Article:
According to Indonesian Government sources, even on a retirement visa you will be required to pay Indonesian personal income tax of 35 per cent for annual incomes over a certain amount.
Foreigners are not allowed to own land in either Thailand or Indonesia.  

In Thailand, all those glamorous and temptingly-priced condominiums are purchased on long leases; the land remains in Thai ownership.  It’s the same in Bali.  

Dentist Don Harvey “owns” a house in Bali which he had built, and which he uses on his periodic visits there and also rents out to holidaymakers.  
In fact his tenure is leasehold, with the resale value of the house determined by the length of time left on the lease.  

“After that you renegotiate the lease or just let it go back to the landowners,” he says, adding that with the comparatively cheap price of building and his return on holiday rentals, he’s quite satisfied with the deal.  
Despite optimistic reports by Indonesian-based realtors to the contrary, the Indonesian government is currently cracking down on ownership of land by foreigners.

While the leasehold period may be extended to 60 years, buyers should be very wary indeed of so-called Convertible Lease agreements, deals involving Indonesian nominees or any other property “purchase”.  

The website has essential information for anyone intending to retire to Bali.
Diana Hesse went to live in Bali six years ago to write a book after she was made redundant at the age of 60.  
She was seeking a simpler and more spiritually attuned lifestyle in a beautiful place where her money would go further than in Australia and thought she had found it in a village near the popular expat retirement destination of Ubud.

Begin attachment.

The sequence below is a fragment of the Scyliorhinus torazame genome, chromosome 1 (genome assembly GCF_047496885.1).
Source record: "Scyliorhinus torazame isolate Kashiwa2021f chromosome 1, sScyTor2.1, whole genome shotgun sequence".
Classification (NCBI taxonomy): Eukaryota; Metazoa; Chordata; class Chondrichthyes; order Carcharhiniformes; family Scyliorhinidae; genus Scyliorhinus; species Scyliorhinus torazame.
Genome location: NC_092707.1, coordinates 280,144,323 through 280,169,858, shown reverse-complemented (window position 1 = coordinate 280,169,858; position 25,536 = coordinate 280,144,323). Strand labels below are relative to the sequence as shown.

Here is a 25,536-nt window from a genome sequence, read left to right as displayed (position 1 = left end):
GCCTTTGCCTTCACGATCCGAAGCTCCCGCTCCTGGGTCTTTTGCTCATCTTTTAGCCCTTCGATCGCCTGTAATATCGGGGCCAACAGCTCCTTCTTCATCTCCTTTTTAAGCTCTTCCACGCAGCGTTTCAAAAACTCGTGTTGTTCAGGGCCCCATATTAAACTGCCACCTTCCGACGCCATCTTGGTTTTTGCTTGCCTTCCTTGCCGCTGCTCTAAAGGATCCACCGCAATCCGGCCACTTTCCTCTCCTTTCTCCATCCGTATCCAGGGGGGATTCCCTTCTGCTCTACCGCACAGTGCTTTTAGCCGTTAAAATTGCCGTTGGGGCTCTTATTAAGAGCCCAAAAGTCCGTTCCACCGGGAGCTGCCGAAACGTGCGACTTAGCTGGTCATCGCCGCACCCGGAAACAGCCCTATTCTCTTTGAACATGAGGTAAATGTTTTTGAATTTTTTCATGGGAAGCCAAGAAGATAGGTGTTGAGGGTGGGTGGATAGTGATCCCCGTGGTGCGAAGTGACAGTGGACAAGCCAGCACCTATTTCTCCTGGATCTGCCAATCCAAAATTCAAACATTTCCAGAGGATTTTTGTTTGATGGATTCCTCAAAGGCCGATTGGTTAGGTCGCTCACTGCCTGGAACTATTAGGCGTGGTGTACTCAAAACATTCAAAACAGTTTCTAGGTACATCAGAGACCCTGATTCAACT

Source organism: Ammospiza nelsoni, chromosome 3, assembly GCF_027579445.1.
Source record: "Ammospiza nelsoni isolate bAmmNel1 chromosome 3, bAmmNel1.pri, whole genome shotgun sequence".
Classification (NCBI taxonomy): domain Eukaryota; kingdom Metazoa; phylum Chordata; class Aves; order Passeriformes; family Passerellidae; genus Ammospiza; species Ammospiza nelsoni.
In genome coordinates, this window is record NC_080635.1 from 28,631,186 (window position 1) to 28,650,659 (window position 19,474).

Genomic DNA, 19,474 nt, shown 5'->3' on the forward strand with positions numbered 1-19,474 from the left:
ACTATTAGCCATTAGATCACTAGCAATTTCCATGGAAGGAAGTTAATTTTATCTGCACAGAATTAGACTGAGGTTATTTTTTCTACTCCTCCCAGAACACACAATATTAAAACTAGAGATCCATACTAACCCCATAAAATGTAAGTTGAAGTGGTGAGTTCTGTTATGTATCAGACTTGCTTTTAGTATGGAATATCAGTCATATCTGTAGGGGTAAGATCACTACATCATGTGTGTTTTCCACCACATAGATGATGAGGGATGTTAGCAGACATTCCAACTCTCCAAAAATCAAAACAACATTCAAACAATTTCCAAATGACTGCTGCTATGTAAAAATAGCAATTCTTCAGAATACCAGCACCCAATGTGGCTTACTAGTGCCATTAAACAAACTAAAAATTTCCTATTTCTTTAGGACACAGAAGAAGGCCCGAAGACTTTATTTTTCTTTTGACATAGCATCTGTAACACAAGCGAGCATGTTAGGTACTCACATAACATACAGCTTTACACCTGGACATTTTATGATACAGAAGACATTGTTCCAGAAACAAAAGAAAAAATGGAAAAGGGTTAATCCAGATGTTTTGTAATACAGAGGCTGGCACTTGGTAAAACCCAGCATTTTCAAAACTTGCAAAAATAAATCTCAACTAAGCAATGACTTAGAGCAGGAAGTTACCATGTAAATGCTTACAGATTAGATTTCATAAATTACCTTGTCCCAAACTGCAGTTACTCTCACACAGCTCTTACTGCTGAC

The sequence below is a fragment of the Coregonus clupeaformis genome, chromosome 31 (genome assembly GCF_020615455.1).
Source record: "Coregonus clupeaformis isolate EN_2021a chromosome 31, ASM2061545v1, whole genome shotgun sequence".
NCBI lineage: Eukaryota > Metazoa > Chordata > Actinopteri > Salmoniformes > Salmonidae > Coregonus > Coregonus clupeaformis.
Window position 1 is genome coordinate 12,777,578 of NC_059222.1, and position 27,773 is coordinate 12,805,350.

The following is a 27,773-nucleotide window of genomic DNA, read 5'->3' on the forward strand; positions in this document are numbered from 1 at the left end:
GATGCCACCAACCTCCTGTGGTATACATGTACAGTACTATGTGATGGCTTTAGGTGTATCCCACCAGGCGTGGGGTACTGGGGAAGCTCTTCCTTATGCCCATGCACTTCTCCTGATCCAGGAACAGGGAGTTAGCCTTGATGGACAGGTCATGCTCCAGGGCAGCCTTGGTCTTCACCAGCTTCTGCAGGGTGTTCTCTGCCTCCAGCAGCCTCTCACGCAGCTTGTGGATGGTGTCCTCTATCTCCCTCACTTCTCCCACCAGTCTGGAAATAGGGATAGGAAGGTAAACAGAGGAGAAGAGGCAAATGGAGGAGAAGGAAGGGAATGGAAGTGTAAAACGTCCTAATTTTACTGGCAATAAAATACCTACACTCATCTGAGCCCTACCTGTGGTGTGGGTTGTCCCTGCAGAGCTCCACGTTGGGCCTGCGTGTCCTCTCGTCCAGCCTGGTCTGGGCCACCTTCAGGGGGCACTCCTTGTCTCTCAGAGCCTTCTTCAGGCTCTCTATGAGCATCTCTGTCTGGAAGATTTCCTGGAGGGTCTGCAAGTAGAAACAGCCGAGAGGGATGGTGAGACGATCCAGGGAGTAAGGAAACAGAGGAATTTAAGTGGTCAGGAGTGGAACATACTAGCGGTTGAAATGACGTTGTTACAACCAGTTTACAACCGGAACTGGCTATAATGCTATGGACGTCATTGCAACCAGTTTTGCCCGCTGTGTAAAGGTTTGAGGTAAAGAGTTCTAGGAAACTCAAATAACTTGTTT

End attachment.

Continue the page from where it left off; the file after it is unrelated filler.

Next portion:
She rented what she describes as  her “dream” Balinese-style home and proceeded to write her book, Seeking Simplicity, which gives a good idea of what it’s like to live among the local people, rather than in an expat community.  

She soon found her idyll marred by annoyances such as frequent burning of plastic rubbish and lots of crowing roosters.

She moved into Ubud but became increasingly concerned about the relentless destruction of rice paddies for building development, increasing traffic, corruption, distance from a “decent” hospital, harmful agricultural practices, poor litter control and disposal and the increasing materialism overlaying what she believes is still a strong traditional culture.  

She also began to miss things about Australia, such as libraries and beaches and today lives back on the Sunshine Coast, although she’s investigating the feasibility of living in Chiang Mai, Thailand for part of each year.